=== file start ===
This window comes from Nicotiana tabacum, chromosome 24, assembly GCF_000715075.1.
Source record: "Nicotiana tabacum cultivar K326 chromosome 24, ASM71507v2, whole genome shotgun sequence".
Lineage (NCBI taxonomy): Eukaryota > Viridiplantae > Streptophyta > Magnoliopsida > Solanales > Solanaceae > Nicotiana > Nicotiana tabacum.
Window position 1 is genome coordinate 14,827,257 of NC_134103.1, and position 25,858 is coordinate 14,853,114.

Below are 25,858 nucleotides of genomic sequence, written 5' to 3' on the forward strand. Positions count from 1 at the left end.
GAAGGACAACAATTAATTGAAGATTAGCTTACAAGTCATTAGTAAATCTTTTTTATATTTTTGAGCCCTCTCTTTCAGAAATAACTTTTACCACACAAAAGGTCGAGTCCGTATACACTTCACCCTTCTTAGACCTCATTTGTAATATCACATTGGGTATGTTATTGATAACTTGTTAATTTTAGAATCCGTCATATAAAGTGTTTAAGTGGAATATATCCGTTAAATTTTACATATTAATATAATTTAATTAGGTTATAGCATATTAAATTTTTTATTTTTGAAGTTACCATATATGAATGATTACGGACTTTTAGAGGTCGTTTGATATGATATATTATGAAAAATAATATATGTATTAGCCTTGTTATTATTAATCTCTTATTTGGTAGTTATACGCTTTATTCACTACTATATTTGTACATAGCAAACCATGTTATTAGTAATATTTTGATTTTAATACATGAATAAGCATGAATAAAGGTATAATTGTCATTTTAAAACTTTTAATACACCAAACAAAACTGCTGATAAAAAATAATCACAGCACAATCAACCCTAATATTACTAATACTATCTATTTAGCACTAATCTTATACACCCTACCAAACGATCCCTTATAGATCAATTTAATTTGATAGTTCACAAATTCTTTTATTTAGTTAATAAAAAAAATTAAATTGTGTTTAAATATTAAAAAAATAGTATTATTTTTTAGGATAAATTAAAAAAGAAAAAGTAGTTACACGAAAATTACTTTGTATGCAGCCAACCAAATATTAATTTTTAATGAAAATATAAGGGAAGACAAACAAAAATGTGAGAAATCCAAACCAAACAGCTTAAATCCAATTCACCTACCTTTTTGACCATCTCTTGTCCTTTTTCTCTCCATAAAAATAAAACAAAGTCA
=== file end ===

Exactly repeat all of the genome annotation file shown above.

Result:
This window comes from Nicotiana tabacum, chromosome 24, assembly GCF_000715075.1.
Source record: "Nicotiana tabacum cultivar K326 chromosome 24, ASM71507v2, whole genome shotgun sequence".
Lineage (NCBI taxonomy): Eukaryota > Viridiplantae > Streptophyta > Magnoliopsida > Solanales > Solanaceae > Nicotiana > Nicotiana tabacum.
Window position 1 is genome coordinate 14,827,257 of NC_134103.1, and position 25,858 is coordinate 14,853,114.

Below are 25,858 nucleotides of genomic sequence, written 5' to 3' on the forward strand. Positions count from 1 at the left end.
GAAGGACAACAATTAATTGAAGATTAGCTTACAAGTCATTAGTAAATCTTTTTTATATTTTTGAGCCCTCTCTTTCAGAAATAACTTTTACCACACAAAAGGTCGAGTCCGTATACACTTCACCCTTCTTAGACCTCATTTGTAATATCACATTGGGTATGTTATTGATAACTTGTTAATTTTAGAATCCGTCATATAAAGTGTTTAAGTGGAATATATCCGTTAAATTTTACATATTAATATAATTTAATTAGGTTATAGCATATTAAATTTTTTATTTTTGAAGTTACCATATATGAATGATTACGGACTTTTAGAGGTCGTTTGATATGATATATTATGAAAAATAATATATGTATTAGCCTTGTTATTATTAATCTCTTATTTGGTAGTTATACGCTTTATTCACTACTATATTTGTACATAGCAAACCATGTTATTAGTAATATTTTGATTTTAATACATGAATAAGCATGAATAAAGGTATAATTGTCATTTTAAAACTTTTAATACACCAAACAAAACTGCTGATAAAAAATAATCACAGCACAATCAACCCTAATATTACTAATACTATCTATTTAGCACTAATCTTATACACCCTACCAAACGATCCCTTATAGATCAATTTAATTTGATAGTTCACAAATTCTTTTATTTAGTTAATAAAAAAAATTAAATTGTGTTTAAATATTAAAAAAATAGTATTATTTTTTAGGATAAATTAAAAAAGAAAAAGTAGTTACACGAAAATTACTTTGTATGCAGCCAACCAAATATTAATTTTTAATGAAAATATAAGGGAAGACAAACAAAAATGTGAGAAATCCAAACCAAACAGCTTAAATCCAATTCACCTACCTTTTTGACCATCTCTTGTCCTTTTTCTCTCCATAAAAATAAAACAAAGTCA